If you’ve been researching editing and editors, you’ll know by now that there’s a wide range of services on offer. So how do you know what you’re going to get, and whether that’s going to be your money’s worth?
Read on for the different types of editing, and which one you need.
Disclaimer: Before we get started, note that editors often use the terms below interchangeably, they might just say ‘editing’, or they might offer some bits and pieces from each of the different categories. This is why it’s important to ask them about what’s included in the package you’re considering. Better yet, ask for a sample edit – then you’ll know exactly what you’re getting for your money.
A developmental edit looks at the overall structure and content of your book and looks at the changes you can make to improve it.
Note that, depending on the editor, a developmental edit might not involve much actual editing. So that means no corrections to your spelling and grammar, no reorganising or cutting your content, and no rewriting awkward passages. Instead, a developmental edit focuses on giving you feedback so you can make the changes.
At Grammar Factory, we’ll go through a book and put together a 5,000-10,000 report on it, covering:
- General feedback: What you did well, and any recurring issues through the book.
- Content feedback: Recurring content issues throughout the book, such as repetition, rambling, irrelevant content, or not enough content/depth.
- Structural feedback: What worked/didn’t work about your structure, and what we recommend.
- Book outline: The book outline is an outline of the structure we recommend, based on your existing content. This will include a list of chapters, an explanation of the subject of each chapter, the subtopics to go in that chapter and where we think you’ll find the content in your current draft (or if you need to add new content).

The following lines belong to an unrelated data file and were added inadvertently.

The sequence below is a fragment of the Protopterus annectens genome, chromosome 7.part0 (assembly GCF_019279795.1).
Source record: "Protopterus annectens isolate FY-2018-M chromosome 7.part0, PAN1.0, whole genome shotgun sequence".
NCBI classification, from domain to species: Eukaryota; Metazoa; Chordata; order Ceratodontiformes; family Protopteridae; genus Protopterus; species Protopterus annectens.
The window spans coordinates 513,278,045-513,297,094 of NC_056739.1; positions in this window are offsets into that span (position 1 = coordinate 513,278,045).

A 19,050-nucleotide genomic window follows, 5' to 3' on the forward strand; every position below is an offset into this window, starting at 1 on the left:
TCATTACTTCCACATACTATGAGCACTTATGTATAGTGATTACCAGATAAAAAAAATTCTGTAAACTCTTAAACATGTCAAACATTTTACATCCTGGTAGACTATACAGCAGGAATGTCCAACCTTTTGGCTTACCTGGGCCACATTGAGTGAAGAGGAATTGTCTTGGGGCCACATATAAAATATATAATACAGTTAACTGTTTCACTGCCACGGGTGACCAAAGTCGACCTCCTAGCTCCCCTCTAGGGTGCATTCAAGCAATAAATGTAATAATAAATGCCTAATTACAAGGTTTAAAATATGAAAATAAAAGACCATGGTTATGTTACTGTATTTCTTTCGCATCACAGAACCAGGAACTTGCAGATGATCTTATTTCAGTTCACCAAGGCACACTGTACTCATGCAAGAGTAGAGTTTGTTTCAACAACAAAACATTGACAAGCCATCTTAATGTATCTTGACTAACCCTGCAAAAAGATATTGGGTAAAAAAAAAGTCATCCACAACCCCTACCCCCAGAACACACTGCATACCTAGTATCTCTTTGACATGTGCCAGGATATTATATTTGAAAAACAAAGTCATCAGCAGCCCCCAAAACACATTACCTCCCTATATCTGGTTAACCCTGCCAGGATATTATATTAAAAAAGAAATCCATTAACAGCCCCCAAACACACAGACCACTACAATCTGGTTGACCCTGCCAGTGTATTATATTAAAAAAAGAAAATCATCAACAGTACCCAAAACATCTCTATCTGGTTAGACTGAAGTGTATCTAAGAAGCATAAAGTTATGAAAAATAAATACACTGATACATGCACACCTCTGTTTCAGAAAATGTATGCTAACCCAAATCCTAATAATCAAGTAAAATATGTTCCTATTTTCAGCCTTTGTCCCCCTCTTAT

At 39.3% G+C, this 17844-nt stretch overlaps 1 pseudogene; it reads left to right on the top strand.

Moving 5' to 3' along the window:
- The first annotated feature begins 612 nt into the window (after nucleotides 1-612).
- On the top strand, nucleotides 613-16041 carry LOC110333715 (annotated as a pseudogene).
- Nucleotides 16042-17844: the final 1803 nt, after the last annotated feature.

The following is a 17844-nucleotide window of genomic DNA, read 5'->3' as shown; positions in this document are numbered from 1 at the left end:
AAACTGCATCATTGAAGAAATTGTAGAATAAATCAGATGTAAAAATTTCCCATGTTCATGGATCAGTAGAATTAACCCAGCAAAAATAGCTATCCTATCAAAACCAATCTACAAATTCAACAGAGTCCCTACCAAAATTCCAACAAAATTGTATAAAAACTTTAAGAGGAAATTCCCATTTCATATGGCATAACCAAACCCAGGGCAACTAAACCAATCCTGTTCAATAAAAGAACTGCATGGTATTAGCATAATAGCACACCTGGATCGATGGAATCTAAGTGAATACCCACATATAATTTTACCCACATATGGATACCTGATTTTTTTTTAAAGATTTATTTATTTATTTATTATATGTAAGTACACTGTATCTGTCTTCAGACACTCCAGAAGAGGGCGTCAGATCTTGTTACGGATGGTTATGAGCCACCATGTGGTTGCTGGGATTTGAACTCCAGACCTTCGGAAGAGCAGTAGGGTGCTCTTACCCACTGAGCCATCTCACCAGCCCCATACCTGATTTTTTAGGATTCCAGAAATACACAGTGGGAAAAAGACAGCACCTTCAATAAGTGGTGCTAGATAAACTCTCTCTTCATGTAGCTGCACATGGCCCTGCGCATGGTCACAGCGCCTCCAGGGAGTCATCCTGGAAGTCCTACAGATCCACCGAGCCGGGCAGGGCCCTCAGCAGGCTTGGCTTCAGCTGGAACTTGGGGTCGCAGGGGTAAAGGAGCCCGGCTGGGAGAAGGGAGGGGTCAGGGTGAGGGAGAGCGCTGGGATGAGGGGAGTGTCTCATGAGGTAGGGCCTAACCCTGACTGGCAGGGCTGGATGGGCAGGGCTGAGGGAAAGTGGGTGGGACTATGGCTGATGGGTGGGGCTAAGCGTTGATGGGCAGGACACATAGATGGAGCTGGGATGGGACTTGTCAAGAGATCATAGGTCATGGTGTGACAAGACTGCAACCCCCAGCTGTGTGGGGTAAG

Then we hand the report over so you can do it all!
If you’re like most of our clients, that won’t be very appealing. After all, you’ve just spent weeks or months writing your book, and now we’re asking you to rewrite it? Isn’t there some way we could do it for you?
This is where structural editing comes in.
A structural edit also looks at the overall structure and content of your book as well but, unlike in a developmental edit, here the editor should be making the changes for you. This means that a structural edit takes:
- Your ideal readers
- How you want to position yourself as an expert
- How you want to promote the book
- What you want the book to achieve
- And more
into consideration, then restructures your entire book to fit that vision. This might involve cutting back content (we cut as much 50% of the drafts we look at, but 25-30% is more typical), creating a new structure, and making recommendations about new content that you can add.
Essentially, a structural edit makes your book as effective as it can be for both your readers and your brand.
What’s included in a structural edit?*
- Phone consultations with, or a questionnaire from, your editor to ensure they’re clear on your goals for the book